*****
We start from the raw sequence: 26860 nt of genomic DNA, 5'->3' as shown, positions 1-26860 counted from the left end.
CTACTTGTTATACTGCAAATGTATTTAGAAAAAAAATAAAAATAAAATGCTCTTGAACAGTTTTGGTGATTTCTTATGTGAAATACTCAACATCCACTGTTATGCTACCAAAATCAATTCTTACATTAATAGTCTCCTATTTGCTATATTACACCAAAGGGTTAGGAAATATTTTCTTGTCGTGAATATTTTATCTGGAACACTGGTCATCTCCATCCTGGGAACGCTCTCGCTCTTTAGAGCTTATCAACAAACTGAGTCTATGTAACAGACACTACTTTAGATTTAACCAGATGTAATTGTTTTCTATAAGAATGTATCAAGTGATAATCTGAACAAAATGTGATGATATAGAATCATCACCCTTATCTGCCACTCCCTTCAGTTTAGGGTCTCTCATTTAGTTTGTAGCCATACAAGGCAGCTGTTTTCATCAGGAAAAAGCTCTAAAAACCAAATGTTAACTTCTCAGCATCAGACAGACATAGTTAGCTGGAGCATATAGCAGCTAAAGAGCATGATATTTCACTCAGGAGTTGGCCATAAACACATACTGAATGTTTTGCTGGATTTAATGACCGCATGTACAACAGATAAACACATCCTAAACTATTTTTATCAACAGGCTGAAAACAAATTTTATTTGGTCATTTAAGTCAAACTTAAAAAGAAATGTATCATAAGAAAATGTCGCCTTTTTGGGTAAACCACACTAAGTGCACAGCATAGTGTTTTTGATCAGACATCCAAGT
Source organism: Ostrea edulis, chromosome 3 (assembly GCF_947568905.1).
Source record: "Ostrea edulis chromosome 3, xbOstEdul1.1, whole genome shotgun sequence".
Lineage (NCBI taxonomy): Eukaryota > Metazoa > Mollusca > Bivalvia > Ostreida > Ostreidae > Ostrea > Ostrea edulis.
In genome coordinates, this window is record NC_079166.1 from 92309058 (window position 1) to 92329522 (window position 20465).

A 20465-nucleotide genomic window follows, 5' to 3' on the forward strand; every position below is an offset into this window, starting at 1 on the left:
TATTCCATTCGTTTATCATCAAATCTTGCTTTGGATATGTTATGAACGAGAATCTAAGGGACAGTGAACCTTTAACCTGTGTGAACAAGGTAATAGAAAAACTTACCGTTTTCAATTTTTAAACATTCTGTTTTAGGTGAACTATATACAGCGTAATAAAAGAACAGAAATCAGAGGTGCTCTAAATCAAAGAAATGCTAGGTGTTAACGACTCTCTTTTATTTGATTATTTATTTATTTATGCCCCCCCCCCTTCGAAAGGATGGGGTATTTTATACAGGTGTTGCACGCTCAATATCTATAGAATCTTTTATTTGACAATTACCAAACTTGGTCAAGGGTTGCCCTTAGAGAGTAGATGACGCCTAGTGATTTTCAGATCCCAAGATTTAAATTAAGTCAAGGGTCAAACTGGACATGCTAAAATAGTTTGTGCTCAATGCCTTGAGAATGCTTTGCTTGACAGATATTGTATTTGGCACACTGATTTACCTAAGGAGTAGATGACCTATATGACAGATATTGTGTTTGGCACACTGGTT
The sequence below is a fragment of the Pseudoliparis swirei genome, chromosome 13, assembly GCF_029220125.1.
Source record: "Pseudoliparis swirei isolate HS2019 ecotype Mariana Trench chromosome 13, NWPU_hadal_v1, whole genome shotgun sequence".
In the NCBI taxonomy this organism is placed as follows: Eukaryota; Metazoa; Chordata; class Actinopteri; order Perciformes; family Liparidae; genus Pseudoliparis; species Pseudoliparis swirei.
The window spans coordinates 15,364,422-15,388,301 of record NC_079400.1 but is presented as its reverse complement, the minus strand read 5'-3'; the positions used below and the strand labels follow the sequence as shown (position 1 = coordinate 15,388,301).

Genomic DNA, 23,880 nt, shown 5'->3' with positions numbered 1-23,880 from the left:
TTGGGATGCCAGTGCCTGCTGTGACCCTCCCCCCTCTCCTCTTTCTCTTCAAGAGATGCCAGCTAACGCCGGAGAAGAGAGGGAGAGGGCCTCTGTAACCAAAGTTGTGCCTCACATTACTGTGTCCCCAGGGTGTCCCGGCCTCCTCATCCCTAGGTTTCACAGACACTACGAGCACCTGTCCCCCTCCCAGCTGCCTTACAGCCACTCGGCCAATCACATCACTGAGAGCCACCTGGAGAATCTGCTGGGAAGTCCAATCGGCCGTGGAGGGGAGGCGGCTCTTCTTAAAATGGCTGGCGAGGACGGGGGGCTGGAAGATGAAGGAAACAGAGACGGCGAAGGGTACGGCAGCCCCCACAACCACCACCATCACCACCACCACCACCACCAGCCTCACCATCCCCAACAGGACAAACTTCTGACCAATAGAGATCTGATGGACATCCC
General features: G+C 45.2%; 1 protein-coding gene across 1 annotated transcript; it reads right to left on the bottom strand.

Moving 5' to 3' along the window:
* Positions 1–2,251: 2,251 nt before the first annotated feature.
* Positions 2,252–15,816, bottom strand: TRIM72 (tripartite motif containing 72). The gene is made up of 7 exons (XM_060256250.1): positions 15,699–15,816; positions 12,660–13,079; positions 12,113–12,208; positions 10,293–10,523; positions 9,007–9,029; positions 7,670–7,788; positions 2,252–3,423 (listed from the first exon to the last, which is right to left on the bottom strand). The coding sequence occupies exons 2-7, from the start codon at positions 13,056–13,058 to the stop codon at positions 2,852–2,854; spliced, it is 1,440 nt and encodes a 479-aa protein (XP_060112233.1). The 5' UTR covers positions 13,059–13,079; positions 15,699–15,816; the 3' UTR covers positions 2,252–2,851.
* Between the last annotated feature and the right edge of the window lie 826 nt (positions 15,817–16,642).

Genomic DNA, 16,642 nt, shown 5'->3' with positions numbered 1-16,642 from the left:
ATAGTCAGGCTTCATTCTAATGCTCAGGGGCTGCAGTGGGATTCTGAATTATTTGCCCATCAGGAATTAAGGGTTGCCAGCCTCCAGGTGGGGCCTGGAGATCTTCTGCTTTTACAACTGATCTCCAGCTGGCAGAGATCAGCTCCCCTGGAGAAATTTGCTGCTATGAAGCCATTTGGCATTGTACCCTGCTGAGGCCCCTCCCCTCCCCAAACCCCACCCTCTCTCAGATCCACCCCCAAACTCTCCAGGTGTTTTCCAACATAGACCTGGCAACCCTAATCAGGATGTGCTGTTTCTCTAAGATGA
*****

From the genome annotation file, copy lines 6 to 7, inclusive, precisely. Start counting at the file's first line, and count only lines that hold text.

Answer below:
In genome coordinates, this window is record NC_079166.1 from 92309058 (window position 1) to 92329522 (window position 20465).

A 20465-nucleotide genomic window follows, 5' to 3' on the forward strand; every position below is an offset into this window, starting at 1 on the left: